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2018 OECD Economic Surveys: Euro Area 2018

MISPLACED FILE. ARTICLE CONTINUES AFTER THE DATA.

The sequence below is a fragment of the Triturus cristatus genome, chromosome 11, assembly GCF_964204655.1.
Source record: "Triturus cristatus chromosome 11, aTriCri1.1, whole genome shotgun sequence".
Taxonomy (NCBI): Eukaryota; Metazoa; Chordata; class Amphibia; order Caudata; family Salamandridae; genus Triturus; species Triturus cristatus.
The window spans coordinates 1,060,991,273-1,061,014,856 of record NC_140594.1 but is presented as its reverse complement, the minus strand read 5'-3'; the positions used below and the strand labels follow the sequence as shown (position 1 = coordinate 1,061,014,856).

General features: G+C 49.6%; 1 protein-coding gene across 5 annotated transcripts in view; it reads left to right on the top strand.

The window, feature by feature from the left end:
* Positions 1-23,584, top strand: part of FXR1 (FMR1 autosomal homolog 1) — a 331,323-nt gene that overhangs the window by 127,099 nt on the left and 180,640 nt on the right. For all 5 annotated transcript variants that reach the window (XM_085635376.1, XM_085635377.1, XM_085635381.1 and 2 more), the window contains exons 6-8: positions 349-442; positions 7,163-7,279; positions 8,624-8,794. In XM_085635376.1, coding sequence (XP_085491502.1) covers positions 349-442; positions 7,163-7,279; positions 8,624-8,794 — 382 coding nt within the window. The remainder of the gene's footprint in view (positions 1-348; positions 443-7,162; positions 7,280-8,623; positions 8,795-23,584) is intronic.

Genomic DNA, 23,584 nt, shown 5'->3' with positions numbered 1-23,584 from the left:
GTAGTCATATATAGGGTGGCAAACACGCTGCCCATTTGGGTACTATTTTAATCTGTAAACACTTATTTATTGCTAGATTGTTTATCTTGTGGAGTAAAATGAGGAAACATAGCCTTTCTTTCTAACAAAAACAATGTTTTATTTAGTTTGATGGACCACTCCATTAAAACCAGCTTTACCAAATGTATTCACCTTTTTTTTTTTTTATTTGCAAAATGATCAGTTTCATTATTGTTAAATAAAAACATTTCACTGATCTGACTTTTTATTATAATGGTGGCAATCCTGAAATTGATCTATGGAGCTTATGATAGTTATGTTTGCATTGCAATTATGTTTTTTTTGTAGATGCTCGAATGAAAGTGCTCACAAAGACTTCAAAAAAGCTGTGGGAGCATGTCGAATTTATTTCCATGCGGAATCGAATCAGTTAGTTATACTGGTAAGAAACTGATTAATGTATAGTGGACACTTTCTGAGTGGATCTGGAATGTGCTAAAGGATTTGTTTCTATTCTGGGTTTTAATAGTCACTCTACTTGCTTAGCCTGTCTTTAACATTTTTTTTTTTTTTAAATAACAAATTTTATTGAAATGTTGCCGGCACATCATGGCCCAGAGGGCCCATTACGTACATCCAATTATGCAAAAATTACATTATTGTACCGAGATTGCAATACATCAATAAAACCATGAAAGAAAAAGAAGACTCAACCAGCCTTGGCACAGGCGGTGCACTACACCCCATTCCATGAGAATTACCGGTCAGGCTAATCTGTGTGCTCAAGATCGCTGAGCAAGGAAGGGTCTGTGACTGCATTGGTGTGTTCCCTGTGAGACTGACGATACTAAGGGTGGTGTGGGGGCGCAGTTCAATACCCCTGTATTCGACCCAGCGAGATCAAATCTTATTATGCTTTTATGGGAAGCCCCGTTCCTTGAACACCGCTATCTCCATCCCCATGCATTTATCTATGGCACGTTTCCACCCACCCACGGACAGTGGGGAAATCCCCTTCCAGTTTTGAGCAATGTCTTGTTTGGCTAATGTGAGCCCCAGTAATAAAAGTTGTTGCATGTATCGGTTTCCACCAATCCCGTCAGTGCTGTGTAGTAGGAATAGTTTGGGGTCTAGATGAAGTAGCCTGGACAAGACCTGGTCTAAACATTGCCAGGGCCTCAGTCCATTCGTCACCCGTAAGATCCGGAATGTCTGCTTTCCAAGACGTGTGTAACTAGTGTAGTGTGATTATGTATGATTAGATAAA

The euro area economy is growing robustly, and GDP growth is projected to remain strong in 2018 and 2019. These improved economic conditions should facilitate further reforms needed to enhance euro area resilience to downturns and ensure its long-term sustainability. Rapid resolution of remaining non-performing loans would facilitate new bank lending and better transmission of monetary policy. Governments should use the recovery to improve fiscal positions and gradually reduce high debt, which would reduce the risk of pro-cyclical fiscal stances in bad times. Simplifying the fiscal rules, while keeping the necessary flexibility, would make the rules more operational. Banking union remains unfinished and futher progress is key to achieve greater private risk sharing. To further loosen the potentially harmful links between banks and their sovereigns, a combination of policies incentivising banks to diversify their holdings of sovereign debt and the introduction of a European safe asset should be considered in parallel. A fiscal stabilisation capacity at the euro area level, such as an unemployment benefits re-insurance scheme, could help absorb large negative country-specific and euro area shocks and complement national fiscal policies. More integrated capital markets would deepen private risk sharing through more diversified financing and greater cross-border investment.



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